By Joe Lemire
May 25, 2010

Last May Ken Macha's concerns about Trevor Hoffman extended only to the volume of his closer's entrance music.

The Brewers manager once joked that he hid in the dugout bathroom to escape Hoffman's blaring soundtrack of AC/DC's "Hells Bells," which the Miller Park staff had amped up to deafening levels when the pitcher suggested it wasn't loud enough.

A year later no one would blame Macha for hiding in that bathroom upon the sight of Hoffman entering a game, but for entirely different reasons.

Hoffman, baseball's alltime saves leader with 596, has saved just five games in 10 chances with a 12.21 ERA. He had been so poor that last Wednesday he was banished from the bullpen and relegated only to side sessions with pitching coach Rick Peterson -- the "repair shop," Macha called it -- until he regained his mechanics.

On Sunday Hoffman made a successful return to the mound by pitching in a setup role for the first time in more than 15 years. In his 1,000th career appearance, he got a hold by retiring the Twins in order in the eighth inning, including Joe Mauer, who had entered as a pinch hitter and was in the fifth grade the last time Hoffman recorded a hold, in 1994.

Peterson said on Monday that he and Macha "haven't set a timetable" for Hoffman's return to the closer role, wanting to make sure the 42-year-old is comfortable before they put pressure on him.

"It's about winning ballgames," Hoffman told about his role. "We briefly discussed it, and [the eighth inning] is obviously not where I want to pitch, but I've put myself in this position and put the team in a [poor] position. [Macha] needs to worry about many different facets of what's going on, so if I go out and throw the ball better than I have for a little bit, then things will change back."

The Brewers need Hoffman to pitch better soon or else they'll face a very difficult decision of what to do with their aging star. At 17-27 Milwaukee needs to start winning games now if it wants any realistic shot at getting into playoff contention, so it can't be too patient with an ineffective closer. And it's not like a future Hall of Famer would accept a minor-league demotion, meaning Hoffman might be looking at retirement if he doesn't regain his form, or else he'd be a wasted roster spot. It's not unlike the situation the Mariners are facing with struggling slugger Ken Griffey Jr.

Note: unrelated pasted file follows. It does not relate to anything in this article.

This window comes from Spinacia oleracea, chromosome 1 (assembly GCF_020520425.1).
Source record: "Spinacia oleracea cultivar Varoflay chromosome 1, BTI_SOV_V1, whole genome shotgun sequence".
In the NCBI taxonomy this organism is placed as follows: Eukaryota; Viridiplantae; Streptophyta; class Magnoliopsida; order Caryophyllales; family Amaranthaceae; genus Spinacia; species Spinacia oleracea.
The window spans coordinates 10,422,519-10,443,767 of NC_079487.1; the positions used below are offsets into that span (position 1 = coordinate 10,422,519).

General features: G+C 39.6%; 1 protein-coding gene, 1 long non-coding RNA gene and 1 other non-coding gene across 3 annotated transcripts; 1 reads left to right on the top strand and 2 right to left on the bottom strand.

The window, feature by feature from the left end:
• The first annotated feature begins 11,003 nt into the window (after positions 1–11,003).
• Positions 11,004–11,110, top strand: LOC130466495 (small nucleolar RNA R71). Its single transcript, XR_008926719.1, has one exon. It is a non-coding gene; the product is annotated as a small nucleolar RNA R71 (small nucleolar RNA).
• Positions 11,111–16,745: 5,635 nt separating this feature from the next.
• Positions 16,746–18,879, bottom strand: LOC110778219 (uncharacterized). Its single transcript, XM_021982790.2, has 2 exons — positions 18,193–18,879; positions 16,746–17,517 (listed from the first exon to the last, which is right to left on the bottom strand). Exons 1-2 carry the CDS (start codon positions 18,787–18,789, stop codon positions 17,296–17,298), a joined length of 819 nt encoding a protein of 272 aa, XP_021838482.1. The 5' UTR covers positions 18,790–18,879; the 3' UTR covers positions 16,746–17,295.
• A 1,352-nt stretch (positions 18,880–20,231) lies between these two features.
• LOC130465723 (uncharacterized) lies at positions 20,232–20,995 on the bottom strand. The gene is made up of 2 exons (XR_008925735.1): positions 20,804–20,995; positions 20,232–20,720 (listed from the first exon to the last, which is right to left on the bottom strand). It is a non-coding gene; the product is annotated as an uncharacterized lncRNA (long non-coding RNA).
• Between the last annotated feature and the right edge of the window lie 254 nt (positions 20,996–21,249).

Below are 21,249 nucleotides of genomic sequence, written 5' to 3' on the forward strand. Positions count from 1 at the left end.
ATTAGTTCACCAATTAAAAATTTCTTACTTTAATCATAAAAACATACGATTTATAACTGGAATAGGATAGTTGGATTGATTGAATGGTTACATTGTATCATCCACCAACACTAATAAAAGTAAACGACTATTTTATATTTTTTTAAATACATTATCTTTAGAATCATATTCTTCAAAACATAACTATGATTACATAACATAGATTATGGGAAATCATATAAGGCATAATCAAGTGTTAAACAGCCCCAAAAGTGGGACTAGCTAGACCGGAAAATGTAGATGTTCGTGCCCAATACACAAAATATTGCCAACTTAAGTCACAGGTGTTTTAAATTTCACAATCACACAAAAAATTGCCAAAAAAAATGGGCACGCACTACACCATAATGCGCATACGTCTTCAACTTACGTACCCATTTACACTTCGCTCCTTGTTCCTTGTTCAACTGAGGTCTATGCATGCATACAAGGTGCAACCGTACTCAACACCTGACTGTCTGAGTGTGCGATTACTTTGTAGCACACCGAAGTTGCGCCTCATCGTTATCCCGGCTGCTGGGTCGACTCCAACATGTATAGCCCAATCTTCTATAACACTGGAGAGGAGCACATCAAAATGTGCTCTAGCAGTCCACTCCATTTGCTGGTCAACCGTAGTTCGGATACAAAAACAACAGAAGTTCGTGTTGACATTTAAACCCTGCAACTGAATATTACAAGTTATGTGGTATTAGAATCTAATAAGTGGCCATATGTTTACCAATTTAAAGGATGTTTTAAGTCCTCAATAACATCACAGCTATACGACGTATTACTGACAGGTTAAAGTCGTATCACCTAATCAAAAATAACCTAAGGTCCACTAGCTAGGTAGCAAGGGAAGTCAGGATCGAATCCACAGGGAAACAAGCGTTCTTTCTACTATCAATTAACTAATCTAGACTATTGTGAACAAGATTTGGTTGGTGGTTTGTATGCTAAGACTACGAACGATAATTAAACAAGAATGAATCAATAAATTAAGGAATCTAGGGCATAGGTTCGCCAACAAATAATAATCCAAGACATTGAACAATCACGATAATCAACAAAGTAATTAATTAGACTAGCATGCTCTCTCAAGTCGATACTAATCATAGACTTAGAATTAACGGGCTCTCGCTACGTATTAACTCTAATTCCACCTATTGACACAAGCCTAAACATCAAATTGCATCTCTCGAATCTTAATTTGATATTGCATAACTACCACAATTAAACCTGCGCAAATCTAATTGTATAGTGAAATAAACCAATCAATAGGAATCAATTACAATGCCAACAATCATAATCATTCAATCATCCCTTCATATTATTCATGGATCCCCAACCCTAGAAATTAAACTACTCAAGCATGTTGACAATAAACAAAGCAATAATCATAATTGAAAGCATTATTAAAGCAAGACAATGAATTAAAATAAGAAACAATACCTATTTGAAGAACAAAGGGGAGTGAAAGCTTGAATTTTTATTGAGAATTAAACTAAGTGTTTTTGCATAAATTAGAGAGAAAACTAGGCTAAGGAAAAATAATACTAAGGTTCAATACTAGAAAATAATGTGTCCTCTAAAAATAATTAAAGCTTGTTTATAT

"I always said the hitters would let me know [when to retire], and they're talking awfully loud," Hoffman said last week.

There were no signs foreshadowing Hoffman's collapse. In 2009, his first year with the Brewers, Hoffman converted 37 of 41 save opportunities and had a 1.83 ERA, prompting Milwaukee to give him a $7.5-million contract in the offseason, with a mutual option for 2011.

Hoffman has insisted this spring that there's nothing physically wrong with him. Peterson said his closer's mechanics have been a little off, with his arm angle getting a little too high.

"When you want to get the ball down, in the mind's eye of a pitcher, you want to get your arm up higher to get a better angle," Peterson said, "but instead [the pitch] actually starts running across the zone."